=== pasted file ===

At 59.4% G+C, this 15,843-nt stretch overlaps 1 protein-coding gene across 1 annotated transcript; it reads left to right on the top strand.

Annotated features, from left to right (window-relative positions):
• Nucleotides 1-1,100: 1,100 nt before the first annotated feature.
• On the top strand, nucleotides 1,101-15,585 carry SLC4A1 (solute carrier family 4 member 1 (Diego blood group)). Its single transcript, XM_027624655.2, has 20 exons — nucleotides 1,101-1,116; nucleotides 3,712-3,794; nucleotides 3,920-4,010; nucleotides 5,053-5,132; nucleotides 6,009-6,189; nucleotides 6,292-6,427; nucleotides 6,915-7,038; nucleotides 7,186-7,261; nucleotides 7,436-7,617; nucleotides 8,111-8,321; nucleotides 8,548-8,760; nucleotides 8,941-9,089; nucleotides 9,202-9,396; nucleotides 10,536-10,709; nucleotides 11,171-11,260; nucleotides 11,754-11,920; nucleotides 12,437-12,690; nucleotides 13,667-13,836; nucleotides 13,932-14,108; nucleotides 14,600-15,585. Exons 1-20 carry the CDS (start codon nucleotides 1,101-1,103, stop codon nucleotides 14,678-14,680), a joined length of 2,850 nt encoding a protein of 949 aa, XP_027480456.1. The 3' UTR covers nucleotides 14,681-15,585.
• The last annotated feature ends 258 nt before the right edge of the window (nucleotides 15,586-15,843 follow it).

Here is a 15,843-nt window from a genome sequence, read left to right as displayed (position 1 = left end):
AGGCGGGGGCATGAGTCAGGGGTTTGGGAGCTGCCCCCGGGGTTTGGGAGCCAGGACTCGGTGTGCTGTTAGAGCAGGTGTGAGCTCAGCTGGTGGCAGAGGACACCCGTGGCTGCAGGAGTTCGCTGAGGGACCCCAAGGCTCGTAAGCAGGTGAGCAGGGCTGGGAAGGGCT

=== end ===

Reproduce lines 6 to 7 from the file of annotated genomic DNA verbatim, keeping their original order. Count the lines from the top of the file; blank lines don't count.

Here is a 15,843-nt window from a genome sequence, read left to right as displayed (position 1 = left end):
AGGCGGGGGCATGAGTCAGGGGTTTGGGAGCTGCCCCCGGGGTTTGGGAGCCAGGACTCGGTGTGCTGTTAGAGCAGGTGTGAGCTCAGCTGGTGGCAGAGGACACCCGTGGCTGCAGGAGTTCGCTGAGGGACCCCAAGGCTCGTAAGCAGGTGAGCAGGGCTGGGAAGGGCT